Women in Tech and Career Spotlight: Luda Lazar
For National Cyber Security Awareness Month my colleague Joy Ma kicked off the first in of a series of articles where we’ll be spotlighting some of the women who work at Imperva. Continuing in the series, I spoke with Luda Lazar, security research engineer for the Imperva Defense Center, to get her perspective on the security landscape, how she found her way into cybersecurity, and what drives her passion for it.
Tell me the story of how you got into cybersecurity.
LL: I entered into cybersecurity during my Israeli military service, at the age of 18 until age 21. I was an instructor and team leader of other instructors who trained soldiers on information security and different systems that are used in the military.
When I entered the military I took a beginner course on networking and a little bit about cybersecurity. I performed well and from there was able to choose the area I wanted to work in. During my service I started on a degree in computer science and worked in networking as a student for about a year. But ultimately, I chose cybersecurity because it interested me the most. And I came to love it—I’ve been in cybersecurity at Imperva for the length of my career to date, six years.
What were your interests growing up? Could you foresee a future for yourself in cybersecurity?
LL: As a kid I always loved science and math. I loved computer science. So I knew from the beginning, at least from the time I entered school, that I would work in something related to computers and computer science. But it was in the military where I really found a passion for cybersecurity.
What do you love about your job?
LL: My work is very challenging. One of the things I find most interesting is that I’m constantly challenged to think like an attacker. To learn more about their techniques, tools, practices, and motivations. And the work changes all the time.
For every project I’m doing very different things. It’s not repetitive. I’ve been given the opportunity to grow and constantly work on new assignments. From database protocols to deception techniques, and now on malware analysis and insider threat protection. It’s changing all the time—it’s very interesting and very challenging.
Challenging is a recurring theme. What do you find to be most challenging about your job?
LL: I think providing protection against current threats requires we must always be relevant and updated with new technologies and understand new threats and new attack methods and tools. But even this is not enough. We have to understand the data and the way attackers think to try to predict their next step.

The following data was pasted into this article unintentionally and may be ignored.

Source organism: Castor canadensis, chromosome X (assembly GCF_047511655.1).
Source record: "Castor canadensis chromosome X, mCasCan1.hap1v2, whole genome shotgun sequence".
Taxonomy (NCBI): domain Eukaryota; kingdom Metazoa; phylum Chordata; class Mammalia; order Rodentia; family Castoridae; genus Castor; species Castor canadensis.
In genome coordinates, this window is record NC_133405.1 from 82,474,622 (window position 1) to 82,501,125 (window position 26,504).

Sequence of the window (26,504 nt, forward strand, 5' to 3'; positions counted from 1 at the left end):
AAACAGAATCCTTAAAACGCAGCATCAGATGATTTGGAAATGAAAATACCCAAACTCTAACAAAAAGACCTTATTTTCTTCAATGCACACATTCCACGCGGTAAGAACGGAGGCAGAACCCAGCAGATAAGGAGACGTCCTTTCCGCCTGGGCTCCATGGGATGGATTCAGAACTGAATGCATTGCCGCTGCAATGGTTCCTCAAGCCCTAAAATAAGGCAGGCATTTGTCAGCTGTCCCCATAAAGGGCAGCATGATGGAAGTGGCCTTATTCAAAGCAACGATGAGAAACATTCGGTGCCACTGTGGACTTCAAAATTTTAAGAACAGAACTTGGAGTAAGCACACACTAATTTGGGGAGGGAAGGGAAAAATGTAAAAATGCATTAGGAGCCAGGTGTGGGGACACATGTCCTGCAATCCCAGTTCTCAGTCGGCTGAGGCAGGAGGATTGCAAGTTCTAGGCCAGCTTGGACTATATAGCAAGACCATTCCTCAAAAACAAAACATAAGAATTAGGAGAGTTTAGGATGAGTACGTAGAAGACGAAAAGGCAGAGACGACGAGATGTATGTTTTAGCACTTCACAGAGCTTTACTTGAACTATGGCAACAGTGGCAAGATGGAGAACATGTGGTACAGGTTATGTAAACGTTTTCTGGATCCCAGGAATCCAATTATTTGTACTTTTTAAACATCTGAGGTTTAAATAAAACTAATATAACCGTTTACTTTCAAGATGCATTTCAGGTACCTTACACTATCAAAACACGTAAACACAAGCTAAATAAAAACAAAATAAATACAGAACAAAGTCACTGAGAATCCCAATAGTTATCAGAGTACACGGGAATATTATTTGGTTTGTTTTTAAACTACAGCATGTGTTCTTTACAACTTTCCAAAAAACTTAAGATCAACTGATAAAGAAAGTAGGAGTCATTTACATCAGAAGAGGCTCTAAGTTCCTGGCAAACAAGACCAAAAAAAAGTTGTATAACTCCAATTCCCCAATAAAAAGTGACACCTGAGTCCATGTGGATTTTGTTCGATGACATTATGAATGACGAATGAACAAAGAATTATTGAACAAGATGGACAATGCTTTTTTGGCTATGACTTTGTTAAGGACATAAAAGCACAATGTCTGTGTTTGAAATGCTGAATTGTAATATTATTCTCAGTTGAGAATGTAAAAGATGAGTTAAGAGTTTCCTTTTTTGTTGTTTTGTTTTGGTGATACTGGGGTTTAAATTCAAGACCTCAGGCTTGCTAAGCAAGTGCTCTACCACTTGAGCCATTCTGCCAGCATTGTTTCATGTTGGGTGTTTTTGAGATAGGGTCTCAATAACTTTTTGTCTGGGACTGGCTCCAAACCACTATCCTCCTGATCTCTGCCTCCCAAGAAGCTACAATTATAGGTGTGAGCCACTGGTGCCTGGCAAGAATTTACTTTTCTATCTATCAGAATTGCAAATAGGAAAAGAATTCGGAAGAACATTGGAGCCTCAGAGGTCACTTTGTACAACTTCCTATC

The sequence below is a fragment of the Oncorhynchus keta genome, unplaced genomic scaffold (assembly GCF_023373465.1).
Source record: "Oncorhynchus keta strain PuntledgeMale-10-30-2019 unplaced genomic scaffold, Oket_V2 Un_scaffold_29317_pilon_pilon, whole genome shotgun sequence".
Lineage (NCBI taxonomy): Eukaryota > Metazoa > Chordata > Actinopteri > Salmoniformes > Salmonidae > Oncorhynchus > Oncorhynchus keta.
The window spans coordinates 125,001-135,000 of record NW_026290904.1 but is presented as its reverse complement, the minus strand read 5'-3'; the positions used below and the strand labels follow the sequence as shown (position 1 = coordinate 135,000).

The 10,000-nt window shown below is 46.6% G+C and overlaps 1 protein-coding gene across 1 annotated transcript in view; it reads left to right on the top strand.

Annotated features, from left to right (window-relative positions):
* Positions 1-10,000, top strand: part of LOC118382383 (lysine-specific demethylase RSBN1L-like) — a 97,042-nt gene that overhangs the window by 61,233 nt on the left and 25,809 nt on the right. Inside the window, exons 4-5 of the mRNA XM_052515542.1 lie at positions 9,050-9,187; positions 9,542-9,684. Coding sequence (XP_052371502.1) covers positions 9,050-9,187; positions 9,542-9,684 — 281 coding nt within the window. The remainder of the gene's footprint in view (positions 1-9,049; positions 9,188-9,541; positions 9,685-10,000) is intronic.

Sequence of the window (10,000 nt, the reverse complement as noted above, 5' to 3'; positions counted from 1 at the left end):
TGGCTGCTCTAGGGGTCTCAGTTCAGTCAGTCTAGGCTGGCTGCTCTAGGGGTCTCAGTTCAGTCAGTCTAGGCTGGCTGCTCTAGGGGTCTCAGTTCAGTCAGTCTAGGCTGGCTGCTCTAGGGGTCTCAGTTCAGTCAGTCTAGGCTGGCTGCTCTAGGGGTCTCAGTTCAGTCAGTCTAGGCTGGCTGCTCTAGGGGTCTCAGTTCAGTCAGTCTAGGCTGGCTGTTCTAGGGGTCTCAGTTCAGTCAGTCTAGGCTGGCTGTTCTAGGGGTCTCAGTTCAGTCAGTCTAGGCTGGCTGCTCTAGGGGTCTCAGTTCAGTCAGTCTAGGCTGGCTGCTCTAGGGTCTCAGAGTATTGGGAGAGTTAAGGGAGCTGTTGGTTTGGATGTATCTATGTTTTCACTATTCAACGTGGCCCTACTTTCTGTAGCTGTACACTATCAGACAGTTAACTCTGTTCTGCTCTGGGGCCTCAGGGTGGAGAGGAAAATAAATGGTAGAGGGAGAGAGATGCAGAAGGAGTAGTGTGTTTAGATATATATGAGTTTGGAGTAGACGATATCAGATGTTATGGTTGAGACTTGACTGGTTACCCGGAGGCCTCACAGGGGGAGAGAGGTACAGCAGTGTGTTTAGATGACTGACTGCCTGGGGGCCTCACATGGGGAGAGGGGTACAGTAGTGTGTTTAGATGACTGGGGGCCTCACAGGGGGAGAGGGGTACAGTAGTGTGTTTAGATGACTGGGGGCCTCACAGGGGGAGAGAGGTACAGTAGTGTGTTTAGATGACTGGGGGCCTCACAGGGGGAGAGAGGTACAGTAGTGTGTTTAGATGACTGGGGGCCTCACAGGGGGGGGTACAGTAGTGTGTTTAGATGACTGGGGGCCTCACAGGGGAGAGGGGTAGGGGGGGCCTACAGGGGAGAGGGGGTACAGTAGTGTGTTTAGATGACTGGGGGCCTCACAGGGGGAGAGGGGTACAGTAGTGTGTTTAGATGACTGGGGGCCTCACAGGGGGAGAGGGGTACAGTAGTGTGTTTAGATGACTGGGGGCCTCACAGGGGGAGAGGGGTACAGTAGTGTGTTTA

Who has been one of your biggest mentors, and why?
LL: My biggest mentor has been Imperva founder and former CTO, Amichai Shulman. He guided me through all my projects and I learned so much from him. We’d meet regularly and discuss issues and research results. Even now I continue to seek his advice about new projects and topics.
How has the cybersecurity industry changed over the course of your career?
LL: Although my career hasn’t been very long, one of the biggest changes I’ve seen is how the threat landscape has changed. Anyone can become an attacker without exceptional technical and programming capabilities.
I think it’s caused by the industrialization of threats. For example, phishing kits are offered as a service, ransomware is offered as a service…anyone can just buy malware and the infrastructure for malware management. It’s relatively cheap and available online. Compared to just 10 years ago, cybersecurity is more front and center and a top priority. And not just for large companies, but also small organizations, and its filtered down to private individuals. Every person in his home, every company, little or big. Cybersecurity threats are everywhere and changing at such a fast pace.
What advice would you give to someone entering the cybersecurity industry today?
LL: I think my advice is relevant to any industry, and that is to ask questions. Ask yourself why the attacker is doing what they’re doing. Ask for other professional opinions. Ask to read different security reports, to learn more and to be critical—look objectively at the merits and possible limitations of your own work. Always strive to understand things in depth.